Homonyms are words that are spelled the same but mean different things. The word “will” is a perfect example, meaning many things, from defining a person’s mental strength, to serving as a verb, or a legal document. In the same sense living wills and living trusts are completely different from one another, in a sense that is not reflected when comparing, say, a last will and testament and a testamentary trust.
Although trusts serve the same function and exist only to address specific needs and challenges under certain circumstances, a living will and a “normal” will are two very different estate planning tools. Knowing the difference can help you navigate your own estate plan, or better communicate to your estate planning professional what it is that want.
Differences Between Trusts and Wills
A last will and testament is a simple document that describes the contents of your estate, and to whom you leave them. When a person passes without will or other estate planning measures, their belongings are distributed to the next of kin as per intestate laws. A last will allows you to determine who gets what and can even be used to name the executor of the will (the person in charge of filing and the logistics of distributing the estate), and the guardians of your minor children.
A living will, on the other hand, is a document that details what procedures you do and do not condone in the event of a complete incapacitation. It serves as a reference for what you do not wish medical professionals to do with you in the case of certain diseases, disorders, and accidents. A living will serves as an alternative to a healthcare/medical power of attorney if you do not want these decisions to be decided by someone else. Unlike a last will, it has nothing to do with where your property goes, but instead details your healthcare preferences.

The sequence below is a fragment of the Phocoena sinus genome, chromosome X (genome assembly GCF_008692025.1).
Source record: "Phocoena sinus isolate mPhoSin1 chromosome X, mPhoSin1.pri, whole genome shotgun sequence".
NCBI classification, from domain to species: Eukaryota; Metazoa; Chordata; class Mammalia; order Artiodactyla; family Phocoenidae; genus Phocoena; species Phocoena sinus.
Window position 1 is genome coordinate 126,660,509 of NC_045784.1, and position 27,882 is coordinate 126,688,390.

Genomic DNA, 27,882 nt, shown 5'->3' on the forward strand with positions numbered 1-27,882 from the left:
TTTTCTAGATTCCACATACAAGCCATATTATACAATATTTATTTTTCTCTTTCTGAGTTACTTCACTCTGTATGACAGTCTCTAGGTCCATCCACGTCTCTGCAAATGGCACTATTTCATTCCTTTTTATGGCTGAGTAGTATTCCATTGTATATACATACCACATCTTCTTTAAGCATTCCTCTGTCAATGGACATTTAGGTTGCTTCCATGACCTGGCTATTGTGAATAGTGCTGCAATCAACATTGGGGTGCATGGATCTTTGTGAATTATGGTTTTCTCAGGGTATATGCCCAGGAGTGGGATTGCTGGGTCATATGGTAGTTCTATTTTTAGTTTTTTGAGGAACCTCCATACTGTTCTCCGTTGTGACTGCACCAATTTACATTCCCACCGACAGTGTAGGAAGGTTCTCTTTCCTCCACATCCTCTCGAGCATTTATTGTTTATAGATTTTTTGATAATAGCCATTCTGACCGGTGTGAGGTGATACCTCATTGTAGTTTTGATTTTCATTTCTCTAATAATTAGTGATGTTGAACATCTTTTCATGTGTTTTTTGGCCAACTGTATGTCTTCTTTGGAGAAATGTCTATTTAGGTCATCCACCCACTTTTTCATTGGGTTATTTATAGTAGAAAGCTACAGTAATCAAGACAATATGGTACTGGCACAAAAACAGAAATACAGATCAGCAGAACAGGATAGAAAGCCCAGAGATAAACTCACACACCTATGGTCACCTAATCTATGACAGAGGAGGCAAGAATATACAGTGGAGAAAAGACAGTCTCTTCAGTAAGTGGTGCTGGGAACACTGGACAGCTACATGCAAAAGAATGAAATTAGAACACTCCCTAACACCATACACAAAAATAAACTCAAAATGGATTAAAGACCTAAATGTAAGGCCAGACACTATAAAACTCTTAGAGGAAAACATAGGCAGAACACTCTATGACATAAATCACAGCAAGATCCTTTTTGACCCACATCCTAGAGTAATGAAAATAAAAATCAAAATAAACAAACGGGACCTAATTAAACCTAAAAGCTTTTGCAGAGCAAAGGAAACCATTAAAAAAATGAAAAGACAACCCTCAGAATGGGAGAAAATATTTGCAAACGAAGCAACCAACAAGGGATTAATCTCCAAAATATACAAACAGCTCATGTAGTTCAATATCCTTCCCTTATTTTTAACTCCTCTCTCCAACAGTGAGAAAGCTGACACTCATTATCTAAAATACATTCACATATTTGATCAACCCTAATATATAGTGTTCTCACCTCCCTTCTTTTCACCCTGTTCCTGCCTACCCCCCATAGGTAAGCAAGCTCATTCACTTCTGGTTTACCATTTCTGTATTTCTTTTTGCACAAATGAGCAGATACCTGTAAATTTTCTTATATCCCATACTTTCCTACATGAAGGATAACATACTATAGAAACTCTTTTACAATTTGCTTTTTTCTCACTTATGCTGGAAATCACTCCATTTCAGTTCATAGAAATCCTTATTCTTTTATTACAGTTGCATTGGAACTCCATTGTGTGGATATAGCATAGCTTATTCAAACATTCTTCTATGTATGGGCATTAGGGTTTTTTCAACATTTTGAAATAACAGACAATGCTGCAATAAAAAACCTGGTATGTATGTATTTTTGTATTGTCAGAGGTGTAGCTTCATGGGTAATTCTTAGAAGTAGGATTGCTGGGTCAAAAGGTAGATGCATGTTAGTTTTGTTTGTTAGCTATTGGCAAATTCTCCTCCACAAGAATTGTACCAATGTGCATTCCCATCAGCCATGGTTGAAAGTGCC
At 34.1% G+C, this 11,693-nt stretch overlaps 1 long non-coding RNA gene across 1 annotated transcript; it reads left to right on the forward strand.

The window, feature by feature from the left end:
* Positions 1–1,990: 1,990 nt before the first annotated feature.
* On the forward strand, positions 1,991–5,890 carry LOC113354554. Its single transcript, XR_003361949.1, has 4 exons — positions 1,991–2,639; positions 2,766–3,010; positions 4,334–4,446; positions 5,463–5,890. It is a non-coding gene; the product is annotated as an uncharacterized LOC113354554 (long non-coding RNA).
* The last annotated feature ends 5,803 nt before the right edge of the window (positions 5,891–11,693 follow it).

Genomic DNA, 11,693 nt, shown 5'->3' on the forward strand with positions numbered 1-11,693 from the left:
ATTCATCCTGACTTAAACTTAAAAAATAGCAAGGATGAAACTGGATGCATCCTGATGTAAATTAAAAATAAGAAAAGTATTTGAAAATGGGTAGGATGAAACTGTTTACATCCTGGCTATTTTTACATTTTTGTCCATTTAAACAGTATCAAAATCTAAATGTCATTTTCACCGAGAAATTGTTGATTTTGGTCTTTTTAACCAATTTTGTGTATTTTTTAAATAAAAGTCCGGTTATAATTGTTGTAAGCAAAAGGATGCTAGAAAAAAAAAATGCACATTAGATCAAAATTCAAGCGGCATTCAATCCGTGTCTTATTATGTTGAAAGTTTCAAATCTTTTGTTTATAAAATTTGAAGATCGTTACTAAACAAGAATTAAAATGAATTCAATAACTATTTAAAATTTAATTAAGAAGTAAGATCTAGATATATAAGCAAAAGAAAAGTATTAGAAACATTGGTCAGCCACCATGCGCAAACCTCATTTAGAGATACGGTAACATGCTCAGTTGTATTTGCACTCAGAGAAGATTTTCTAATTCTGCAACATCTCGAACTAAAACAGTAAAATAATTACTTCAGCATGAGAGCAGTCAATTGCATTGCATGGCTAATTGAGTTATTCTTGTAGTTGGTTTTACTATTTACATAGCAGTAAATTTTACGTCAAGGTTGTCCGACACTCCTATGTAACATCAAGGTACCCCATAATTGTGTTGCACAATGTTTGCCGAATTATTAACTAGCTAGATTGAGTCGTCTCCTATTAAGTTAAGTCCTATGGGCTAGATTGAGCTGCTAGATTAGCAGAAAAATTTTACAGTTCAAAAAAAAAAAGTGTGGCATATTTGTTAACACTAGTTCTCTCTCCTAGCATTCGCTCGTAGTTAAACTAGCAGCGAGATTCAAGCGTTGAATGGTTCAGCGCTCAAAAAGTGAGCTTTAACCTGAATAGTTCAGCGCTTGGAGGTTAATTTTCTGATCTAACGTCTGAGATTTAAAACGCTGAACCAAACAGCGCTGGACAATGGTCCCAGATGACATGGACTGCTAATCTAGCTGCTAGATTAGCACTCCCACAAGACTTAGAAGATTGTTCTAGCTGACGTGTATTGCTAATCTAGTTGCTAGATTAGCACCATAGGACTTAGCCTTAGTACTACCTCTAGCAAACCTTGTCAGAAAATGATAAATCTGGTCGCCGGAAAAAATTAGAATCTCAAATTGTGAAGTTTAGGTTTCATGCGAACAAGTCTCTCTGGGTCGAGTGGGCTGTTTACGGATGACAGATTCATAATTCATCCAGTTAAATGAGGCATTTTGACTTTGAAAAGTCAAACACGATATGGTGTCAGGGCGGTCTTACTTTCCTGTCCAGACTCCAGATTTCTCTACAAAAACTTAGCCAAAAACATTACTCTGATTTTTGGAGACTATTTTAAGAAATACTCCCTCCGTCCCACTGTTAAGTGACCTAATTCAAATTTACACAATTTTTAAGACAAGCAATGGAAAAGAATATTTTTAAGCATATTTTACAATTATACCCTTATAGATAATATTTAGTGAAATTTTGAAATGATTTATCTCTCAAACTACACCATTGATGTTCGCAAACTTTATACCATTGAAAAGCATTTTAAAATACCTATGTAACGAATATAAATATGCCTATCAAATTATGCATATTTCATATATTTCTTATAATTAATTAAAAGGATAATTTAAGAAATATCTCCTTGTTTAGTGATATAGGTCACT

Understanding Living Trusts
A living trust is, in the simplest of terms, the act of placing the ownership of something in the care of someone else, for the benefit of a third party. In a legal sense, most trusts are described as “fiduciary relationships”, wherein a trust agreement is created, signed, and notarized to remove ownership of a property from the original owner to another party, known as a trustee.
This trustee does not actually own the property, but only manages the trust, which exists as a separate entity. For something to be accepted into a trust, its ownership papers (such as the deed for a building) must reflect that it belongs in a trust, rather than to the owner (the grantor/creator of the trust).
Once certain obligations are fulfilled, the contents of the trust are handed over to the beneficiary of said trust. Trusts can be used to avoid estate taxes, creditors, and gift-taxes when giving to your children. However, not all trusts are capable of these things.
Trusts are either living or testamentary. Unlike a living will, which describes an individual’s preferences for medical treatment, a living trust is simply a trust document that goes into effect while the grantor/creator of the trust is still alive. A last will and testament, in contrast, only goes into effect upon the person’s death. The alternative is a testamentary will, which does not go into effect until a person’s death. Living trusts are beneficial as more than just estate planning tools, although the key is in knowing what type of trust you need.
For example, a trust only counts as a form of asset protection (keeping your property safe from creditors) if it is an irrevocable living trust. This is a type of trust created and activated while you are alive, completely separating yourself from your property without selling or giving it away, instead keeping it “in-trust” to pass on to a beneficiary after death.